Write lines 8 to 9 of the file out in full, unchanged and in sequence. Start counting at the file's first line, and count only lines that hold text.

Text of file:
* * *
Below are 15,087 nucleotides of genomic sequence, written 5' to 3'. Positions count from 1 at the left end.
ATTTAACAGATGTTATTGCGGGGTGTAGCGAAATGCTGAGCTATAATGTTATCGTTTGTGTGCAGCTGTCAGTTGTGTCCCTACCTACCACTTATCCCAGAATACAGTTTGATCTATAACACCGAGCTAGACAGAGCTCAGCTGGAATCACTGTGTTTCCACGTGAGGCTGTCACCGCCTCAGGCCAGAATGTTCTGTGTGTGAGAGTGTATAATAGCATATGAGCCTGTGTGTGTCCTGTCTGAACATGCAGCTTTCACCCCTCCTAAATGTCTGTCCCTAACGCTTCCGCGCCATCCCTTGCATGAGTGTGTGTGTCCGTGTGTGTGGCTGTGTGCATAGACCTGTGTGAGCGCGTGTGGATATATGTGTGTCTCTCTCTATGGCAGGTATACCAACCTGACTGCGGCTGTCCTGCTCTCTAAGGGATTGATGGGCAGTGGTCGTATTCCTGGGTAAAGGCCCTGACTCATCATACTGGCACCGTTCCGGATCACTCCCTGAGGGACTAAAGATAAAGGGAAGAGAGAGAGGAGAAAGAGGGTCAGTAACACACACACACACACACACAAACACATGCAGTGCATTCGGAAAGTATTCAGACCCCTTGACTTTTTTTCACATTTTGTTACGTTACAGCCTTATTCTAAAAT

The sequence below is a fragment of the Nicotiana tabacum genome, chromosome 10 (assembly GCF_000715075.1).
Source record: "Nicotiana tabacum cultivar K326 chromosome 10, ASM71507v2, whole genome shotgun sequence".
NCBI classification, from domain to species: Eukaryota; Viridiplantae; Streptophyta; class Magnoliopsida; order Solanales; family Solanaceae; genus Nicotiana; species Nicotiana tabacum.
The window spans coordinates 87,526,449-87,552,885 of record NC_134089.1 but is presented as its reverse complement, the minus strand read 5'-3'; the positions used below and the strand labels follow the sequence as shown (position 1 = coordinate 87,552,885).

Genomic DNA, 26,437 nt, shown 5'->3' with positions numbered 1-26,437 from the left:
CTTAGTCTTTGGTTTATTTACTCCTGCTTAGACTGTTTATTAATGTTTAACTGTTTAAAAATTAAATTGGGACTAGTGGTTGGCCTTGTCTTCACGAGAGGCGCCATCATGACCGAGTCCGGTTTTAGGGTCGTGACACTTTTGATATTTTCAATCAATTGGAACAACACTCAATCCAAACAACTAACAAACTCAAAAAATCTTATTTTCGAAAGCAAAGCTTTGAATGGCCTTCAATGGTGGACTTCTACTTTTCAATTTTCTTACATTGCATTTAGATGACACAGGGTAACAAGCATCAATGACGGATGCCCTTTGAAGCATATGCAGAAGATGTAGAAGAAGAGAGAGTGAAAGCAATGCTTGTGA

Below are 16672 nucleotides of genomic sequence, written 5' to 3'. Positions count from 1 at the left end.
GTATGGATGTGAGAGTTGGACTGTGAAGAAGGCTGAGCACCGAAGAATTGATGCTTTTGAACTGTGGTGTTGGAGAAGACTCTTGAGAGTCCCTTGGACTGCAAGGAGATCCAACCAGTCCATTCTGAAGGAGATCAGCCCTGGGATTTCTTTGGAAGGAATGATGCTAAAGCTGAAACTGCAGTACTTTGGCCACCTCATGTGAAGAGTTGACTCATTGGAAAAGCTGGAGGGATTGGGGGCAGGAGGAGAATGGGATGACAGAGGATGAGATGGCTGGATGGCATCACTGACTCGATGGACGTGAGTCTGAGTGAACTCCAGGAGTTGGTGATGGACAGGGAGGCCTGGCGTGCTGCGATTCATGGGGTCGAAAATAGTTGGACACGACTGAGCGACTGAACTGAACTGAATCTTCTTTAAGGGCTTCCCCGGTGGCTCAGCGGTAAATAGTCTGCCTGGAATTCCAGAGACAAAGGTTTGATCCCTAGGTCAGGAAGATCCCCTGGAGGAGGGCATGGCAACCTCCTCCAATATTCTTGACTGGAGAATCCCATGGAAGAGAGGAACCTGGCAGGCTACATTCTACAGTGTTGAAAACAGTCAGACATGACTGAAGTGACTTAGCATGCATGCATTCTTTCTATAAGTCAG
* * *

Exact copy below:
CTTAGTCTTTGGTTTATTTACTCCTGCTTAGACTGTTTATTAATGTTTAACTGTTTAAAAATTAAATTGGGACTAGTGGTTGGCCTTGTCTTCACGAGAGGCGCCATCATGACCGAGTCCGGTTTTAGGGTCGTGACACTTTTGATATTTTCAATCAATTGGAACAACACTCAATCCAAACAACTAACAAACTCAAAAAATCTTATTTTCGAAAGCAAAGCTTTGAATGGCCTTCAATGGTGGACTTCTACTTTTCAATTTTCTTACATTGCATTTAGATGACACAGGGTAACAAGCATCAATGACGGATGCCCTTTGAAGCATATGCAGAAGATGTAGAAGAAGAGAGAGTGAAAGCAATGCTTGTGA

Below are 16672 nucleotides of genomic sequence, written 5' to 3'. Positions count from 1 at the left end.